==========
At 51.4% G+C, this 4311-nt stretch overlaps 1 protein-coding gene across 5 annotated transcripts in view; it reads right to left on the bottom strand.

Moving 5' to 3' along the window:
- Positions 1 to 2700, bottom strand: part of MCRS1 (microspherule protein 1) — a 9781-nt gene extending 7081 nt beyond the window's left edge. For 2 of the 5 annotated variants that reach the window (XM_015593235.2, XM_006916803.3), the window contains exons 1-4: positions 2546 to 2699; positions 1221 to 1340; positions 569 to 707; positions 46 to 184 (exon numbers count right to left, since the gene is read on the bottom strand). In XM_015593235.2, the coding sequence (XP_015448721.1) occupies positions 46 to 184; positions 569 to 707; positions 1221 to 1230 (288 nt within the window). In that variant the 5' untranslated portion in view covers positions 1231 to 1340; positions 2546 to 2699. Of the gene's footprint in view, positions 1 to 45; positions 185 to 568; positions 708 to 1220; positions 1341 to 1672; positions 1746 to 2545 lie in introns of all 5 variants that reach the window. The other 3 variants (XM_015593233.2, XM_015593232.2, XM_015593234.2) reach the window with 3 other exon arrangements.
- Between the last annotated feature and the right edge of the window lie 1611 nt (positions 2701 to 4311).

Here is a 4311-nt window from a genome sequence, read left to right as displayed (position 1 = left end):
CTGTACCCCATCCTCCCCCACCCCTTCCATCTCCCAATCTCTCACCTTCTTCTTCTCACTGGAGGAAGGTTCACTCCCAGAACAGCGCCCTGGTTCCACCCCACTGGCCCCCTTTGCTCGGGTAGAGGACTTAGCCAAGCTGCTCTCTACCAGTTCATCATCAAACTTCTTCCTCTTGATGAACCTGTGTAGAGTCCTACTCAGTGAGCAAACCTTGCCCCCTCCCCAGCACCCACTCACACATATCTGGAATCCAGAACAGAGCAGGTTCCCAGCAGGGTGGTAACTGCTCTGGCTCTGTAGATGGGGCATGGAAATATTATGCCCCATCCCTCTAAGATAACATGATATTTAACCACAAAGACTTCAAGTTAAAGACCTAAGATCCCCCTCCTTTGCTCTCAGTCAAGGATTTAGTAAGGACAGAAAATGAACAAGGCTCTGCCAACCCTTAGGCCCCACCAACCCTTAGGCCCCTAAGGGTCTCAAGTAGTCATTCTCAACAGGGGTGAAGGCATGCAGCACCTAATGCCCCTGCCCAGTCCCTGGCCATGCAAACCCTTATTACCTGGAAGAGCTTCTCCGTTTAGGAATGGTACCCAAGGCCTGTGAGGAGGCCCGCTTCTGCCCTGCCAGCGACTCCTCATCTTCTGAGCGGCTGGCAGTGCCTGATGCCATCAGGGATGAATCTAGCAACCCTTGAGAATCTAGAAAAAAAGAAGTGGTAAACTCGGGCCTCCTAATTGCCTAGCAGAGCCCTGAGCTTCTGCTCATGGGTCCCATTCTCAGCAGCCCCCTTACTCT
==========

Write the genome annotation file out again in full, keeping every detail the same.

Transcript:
At 51.4% G+C, this 4311-nt stretch overlaps 1 protein-coding gene across 5 annotated transcripts in view; it reads right to left on the bottom strand.

Moving 5' to 3' along the window:
- Positions 1 to 2700, bottom strand: part of MCRS1 (microspherule protein 1) — a 9781-nt gene extending 7081 nt beyond the window's left edge. For 2 of the 5 annotated variants that reach the window (XM_015593235.2, XM_006916803.3), the window contains exons 1-4: positions 2546 to 2699; positions 1221 to 1340; positions 569 to 707; positions 46 to 184 (exon numbers count right to left, since the gene is read on the bottom strand). In XM_015593235.2, the coding sequence (XP_015448721.1) occupies positions 46 to 184; positions 569 to 707; positions 1221 to 1230 (288 nt within the window). In that variant the 5' untranslated portion in view covers positions 1231 to 1340; positions 2546 to 2699. Of the gene's footprint in view, positions 1 to 45; positions 185 to 568; positions 708 to 1220; positions 1341 to 1672; positions 1746 to 2545 lie in introns of all 5 variants that reach the window. The other 3 variants (XM_015593233.2, XM_015593232.2, XM_015593234.2) reach the window with 3 other exon arrangements.
- Between the last annotated feature and the right edge of the window lie 1611 nt (positions 2701 to 4311).

Here is a 4311-nt window from a genome sequence, read left to right as displayed (position 1 = left end):
CTGTACCCCATCCTCCCCCACCCCTTCCATCTCCCAATCTCTCACCTTCTTCTTCTCACTGGAGGAAGGTTCACTCCCAGAACAGCGCCCTGGTTCCACCCCACTGGCCCCCTTTGCTCGGGTAGAGGACTTAGCCAAGCTGCTCTCTACCAGTTCATCATCAAACTTCTTCCTCTTGATGAACCTGTGTAGAGTCCTACTCAGTGAGCAAACCTTGCCCCCTCCCCAGCACCCACTCACACATATCTGGAATCCAGAACAGAGCAGGTTCCCAGCAGGGTGGTAACTGCTCTGGCTCTGTAGATGGGGCATGGAAATATTATGCCCCATCCCTCTAAGATAACATGATATTTAACCACAAAGACTTCAAGTTAAAGACCTAAGATCCCCCTCCTTTGCTCTCAGTCAAGGATTTAGTAAGGACAGAAAATGAACAAGGCTCTGCCAACCCTTAGGCCCCACCAACCCTTAGGCCCCTAAGGGTCTCAAGTAGTCATTCTCAACAGGGGTGAAGGCATGCAGCACCTAATGCCCCTGCCCAGTCCCTGGCCATGCAAACCCTTATTACCTGGAAGAGCTTCTCCGTTTAGGAATGGTACCCAAGGCCTGTGAGGAGGCCCGCTTCTGCCCTGCCAGCGACTCCTCATCTTCTGAGCGGCTGGCAGTGCCTGATGCCATCAGGGATGAATCTAGCAACCCTTGAGAATCTAGAAAAAAAGAAGTGGTAAACTCGGGCCTCCTAATTGCCTAGCAGAGCCCTGAGCTTCTGCTCATGGGTCCCATTCTCAGCAGCCCCCTTACTCT